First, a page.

Boat Beats Camel
“I’m on a boat!”
“I was wondering how long it would be before someone said that,” David said with a sideways smile.
“Well, the answer is, ‘Before we’re even onboard,’” I said. I couldn’t tell which of the two guys in front of us had called out the phrase, but they both seemed pretty happy about it. The moment I stepped from the dock to the aft of the Fantasea (the yacht my friend Jane chartered to celebrate her birthday), I couldn’t help but pay homage to the Lonely Island tune myself. I hum-muttered the line, “never thought I’d be on a boat,” despite the awareness at how tired the song was after four years.
We collected a cup of sparkling rosé from the deck’s salon and then made our way to the top for the best view as the boat headed into the bay. I lifted my cup at David and took a sip. “This is so much better than renting a camel,” I said as I stared off toward the horizon.
I could tell from David’s facial contortions that he didn’t know what I was talking about. “Jane wanted to rent a camel and let people take rides on it in her backyard,” I explained. “But then she found out camels have some kind of anxiety about steep slopes, and you know she lives on a canyon, so then she thought she’d get a donkey, but that just wouldn’t be the same. When she told me she was also considering a boat party,” I slapped David on the arm. “Of course I pushed for the boat.”
“A camel? Really?” said David. “A boat is way better than a camel. People would have to line up one at a time for a 30-second tour of Jane’s backyard. And all camels really do is poop and spit. They’re the ones that spit at you, right? Or are those llamas…” David sipped his drink as he trailed off in thought.
“Check it out,” Shawn said, gesturing off the starboard side or the port side (I didn’t bring my boating glossary, and the thing was so long I’d forgotten which end was the front). “Wonder what that guy’s compensating for.” We followed our friend’s gaze to see another boat with the word Penetrator scrawled in dark blue cursive on the white stern.
“Look at that one — they must be friends,” David said, pointing out a small ship just a few slots over, on which the word Dominator was painted. After that, the monikers seemed to get a little more feminine. Lady Godiva III made me wonder what might have happened to I and II. I snapped a shot of Bella for my niece of the same name and then rolled my eyes at Grand Delusion, mostly because I had to say it aloud before I got the pun.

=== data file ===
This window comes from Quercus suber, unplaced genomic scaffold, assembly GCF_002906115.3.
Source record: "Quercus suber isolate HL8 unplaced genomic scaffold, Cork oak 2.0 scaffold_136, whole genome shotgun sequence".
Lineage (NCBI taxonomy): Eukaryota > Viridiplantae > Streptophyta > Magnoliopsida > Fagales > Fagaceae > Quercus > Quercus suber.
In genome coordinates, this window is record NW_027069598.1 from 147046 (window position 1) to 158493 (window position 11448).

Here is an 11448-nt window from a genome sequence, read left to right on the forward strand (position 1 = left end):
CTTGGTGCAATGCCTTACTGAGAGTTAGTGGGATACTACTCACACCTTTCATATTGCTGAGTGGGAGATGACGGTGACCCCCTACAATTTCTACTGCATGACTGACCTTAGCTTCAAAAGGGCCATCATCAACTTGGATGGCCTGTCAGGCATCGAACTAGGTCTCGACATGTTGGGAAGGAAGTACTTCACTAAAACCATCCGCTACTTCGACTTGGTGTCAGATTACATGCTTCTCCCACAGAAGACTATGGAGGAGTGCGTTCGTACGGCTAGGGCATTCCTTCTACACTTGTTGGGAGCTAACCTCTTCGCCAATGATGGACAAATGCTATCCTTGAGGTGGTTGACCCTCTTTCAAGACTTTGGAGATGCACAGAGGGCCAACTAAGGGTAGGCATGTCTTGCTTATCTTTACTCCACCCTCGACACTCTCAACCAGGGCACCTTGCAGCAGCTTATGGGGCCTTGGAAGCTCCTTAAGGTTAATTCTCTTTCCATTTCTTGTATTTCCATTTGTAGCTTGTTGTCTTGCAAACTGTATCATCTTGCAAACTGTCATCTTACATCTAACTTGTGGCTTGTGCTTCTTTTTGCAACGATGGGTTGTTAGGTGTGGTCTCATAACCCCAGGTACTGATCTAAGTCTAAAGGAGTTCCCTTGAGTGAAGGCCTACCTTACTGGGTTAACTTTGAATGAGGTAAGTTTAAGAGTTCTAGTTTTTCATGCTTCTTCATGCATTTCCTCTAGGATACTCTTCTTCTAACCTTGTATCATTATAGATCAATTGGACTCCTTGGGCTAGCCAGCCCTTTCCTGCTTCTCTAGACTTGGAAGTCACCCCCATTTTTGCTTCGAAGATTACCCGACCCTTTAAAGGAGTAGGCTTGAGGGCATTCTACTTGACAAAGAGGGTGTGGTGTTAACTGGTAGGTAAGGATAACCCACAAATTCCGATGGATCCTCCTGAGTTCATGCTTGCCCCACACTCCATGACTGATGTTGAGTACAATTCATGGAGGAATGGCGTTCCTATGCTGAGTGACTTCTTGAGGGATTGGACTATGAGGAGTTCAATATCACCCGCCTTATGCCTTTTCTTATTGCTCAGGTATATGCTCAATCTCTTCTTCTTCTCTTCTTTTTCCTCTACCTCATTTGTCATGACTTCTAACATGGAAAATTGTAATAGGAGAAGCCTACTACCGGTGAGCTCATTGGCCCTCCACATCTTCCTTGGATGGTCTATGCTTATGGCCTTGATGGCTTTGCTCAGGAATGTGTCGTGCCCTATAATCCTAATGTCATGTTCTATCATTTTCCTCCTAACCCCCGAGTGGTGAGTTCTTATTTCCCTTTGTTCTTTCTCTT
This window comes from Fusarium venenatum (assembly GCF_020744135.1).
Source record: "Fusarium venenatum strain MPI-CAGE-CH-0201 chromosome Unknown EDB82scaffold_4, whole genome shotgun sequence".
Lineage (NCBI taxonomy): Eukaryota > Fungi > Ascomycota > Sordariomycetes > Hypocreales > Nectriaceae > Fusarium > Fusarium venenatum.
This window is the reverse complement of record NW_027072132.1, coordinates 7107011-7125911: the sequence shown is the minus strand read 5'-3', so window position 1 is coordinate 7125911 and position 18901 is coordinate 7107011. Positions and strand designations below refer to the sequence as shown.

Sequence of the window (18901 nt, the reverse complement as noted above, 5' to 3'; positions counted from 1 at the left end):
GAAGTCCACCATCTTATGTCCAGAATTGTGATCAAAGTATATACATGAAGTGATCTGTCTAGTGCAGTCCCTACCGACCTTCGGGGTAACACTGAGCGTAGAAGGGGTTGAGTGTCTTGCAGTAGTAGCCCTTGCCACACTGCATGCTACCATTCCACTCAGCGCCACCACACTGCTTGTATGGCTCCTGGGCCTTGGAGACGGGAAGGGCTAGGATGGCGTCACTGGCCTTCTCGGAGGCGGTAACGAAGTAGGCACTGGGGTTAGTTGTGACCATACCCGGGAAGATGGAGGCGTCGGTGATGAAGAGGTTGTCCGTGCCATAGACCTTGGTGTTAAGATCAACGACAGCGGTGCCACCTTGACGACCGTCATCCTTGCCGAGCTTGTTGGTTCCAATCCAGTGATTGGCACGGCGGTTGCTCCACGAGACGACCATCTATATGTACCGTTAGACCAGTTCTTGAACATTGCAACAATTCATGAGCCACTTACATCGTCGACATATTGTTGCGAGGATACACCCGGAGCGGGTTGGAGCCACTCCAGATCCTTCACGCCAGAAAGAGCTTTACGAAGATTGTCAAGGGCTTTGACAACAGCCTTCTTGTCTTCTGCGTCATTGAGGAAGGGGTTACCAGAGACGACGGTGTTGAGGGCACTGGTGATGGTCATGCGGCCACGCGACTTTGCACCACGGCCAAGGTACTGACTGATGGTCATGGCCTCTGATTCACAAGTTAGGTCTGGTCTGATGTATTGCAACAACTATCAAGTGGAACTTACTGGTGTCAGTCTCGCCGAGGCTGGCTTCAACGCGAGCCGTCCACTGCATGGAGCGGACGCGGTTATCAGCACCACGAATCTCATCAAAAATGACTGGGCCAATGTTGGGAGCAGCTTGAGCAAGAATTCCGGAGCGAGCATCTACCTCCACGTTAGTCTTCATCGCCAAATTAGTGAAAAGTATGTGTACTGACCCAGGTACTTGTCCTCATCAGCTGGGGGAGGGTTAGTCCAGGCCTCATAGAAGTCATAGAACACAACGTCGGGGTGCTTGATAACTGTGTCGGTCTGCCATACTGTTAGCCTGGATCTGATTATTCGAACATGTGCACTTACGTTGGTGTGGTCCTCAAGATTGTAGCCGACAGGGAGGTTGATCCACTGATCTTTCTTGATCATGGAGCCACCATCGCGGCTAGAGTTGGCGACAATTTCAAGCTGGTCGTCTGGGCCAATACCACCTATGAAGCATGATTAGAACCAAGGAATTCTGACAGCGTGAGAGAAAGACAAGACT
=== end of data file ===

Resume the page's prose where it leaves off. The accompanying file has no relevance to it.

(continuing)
“Boat names are so cheesy,” I said.
“Yeah? What would you name yours? You know,” David caught himself, “if you had one.”
“When I have one,” I jokingly corrected him. Joking, because we both knew that if I had enough money to buy and maintain a boat, I’d probably spend it on an exotic pet. Like a cheetah or a fuzzy wombat. No, wait — wallaby. Yeah, I’d probably get a wallaby.
“Well? What would it be?” David waited while I tried to be clever. He waited for a while. And then he went to get another drink and returned to wait some more.
“I don’t know,” I finally answered. “What about you?”
“I don’t think I’m a traditional boat-name kind of guy,” David said. “I mean, I probably wouldn’t follow the usual ‘rules’ for boat-naming. You know, there’s naming the boat after someone you love —”
“That could work: mine would be the David II,” I said.
“I’m not sure how I feel about that. There’s only one David,” David said. “Anyway, there’s also naming it after how much money you spent: like, some people call it Money Pit, or naming it after how you came by the money…you know, like Pick Seven. There’s the references to escaping — Liberty, Hydrotherapy, stuff like that. And then, of course, the puns.” David didn’t have to give examples of these — we’d already seen a few, and I was familiar with many more: Aquaholic, Nauti Boy, Vitamin Sea.
The sun had gone down and a full moon had risen. A few wispy, dark clouds passed in front of it, as though illustrating a haiku poem. After dancing a bit, eating sushi (Jane and her husband Bill had arranged for Hive to set up a sushi bar on the yacht), and chatting with old and new friends, I found David on the bow, taking photos of the sparkling city lights reflected in the water.
“I refer to my car as ‘the Barbmobile.’” I said, picking up where we’d left off.
David laughed. “You would call a boat the Barbmobile?”
“No…maybe Barb’s Boat. I don’t know…that sounds pretty bland. I like puns, but I like alliteration even more.”
“Dilemma? Too negative,” I said.
“I just figured mine out.” David wore a satisfied smile. “Tardis.”
“It’s a boat, not a time machine,” I said in a pissy tone, mostly because I was upset for not coming up with it first. After all, we’d nicknamed our cube-shaped home the ‘Pandorica,’ another reference to Doctor Who, the show we’re both geeky for. David even has a T-shirt that reads, “Not that kind of doctor.” I have one with an image of the Tardis that reads, “Mad man with a box.” And we fight over who gets to play with the sonic screwdriver.
“It’s a vessel that travels through time and space,” David said. “I believe a boat can do that.”
“Well, shit,” I grumbled as I gazed down at the water. “Now we have to get a boat.”